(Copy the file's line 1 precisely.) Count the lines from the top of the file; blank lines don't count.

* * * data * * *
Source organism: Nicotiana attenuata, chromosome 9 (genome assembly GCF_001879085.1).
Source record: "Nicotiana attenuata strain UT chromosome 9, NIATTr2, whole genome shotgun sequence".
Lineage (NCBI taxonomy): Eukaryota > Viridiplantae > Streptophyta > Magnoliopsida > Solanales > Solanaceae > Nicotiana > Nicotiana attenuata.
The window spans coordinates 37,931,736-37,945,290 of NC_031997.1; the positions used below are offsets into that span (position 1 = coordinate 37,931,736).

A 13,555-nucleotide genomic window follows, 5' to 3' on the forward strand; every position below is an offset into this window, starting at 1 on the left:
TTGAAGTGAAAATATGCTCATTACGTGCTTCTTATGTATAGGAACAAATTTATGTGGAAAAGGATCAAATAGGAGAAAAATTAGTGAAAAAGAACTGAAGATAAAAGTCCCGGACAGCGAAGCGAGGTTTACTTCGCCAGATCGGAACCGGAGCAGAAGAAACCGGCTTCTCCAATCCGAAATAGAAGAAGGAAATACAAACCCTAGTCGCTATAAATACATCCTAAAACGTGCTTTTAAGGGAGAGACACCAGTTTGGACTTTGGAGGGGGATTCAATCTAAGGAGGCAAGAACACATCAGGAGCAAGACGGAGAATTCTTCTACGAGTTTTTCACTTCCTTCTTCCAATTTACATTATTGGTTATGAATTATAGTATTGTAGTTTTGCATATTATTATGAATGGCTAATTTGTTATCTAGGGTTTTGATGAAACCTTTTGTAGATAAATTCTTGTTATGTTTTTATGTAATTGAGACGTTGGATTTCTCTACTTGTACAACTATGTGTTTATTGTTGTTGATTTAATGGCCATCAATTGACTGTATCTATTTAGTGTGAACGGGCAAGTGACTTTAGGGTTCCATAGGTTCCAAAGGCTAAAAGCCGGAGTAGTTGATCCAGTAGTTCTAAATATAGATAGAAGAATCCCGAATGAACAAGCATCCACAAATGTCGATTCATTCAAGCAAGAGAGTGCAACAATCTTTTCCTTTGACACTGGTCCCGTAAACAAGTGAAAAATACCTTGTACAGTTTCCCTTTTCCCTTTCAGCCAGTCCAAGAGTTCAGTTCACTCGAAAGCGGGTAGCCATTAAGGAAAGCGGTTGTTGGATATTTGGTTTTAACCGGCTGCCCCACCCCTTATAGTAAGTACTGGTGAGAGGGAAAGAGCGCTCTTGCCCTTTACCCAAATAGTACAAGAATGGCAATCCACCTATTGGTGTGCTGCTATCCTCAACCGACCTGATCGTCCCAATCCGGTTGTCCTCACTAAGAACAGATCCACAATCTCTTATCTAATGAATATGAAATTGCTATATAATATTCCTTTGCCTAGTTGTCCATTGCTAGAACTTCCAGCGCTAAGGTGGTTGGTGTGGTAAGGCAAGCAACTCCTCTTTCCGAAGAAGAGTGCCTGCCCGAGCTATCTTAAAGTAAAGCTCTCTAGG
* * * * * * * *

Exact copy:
Source organism: Nicotiana attenuata, chromosome 9 (genome assembly GCF_001879085.1).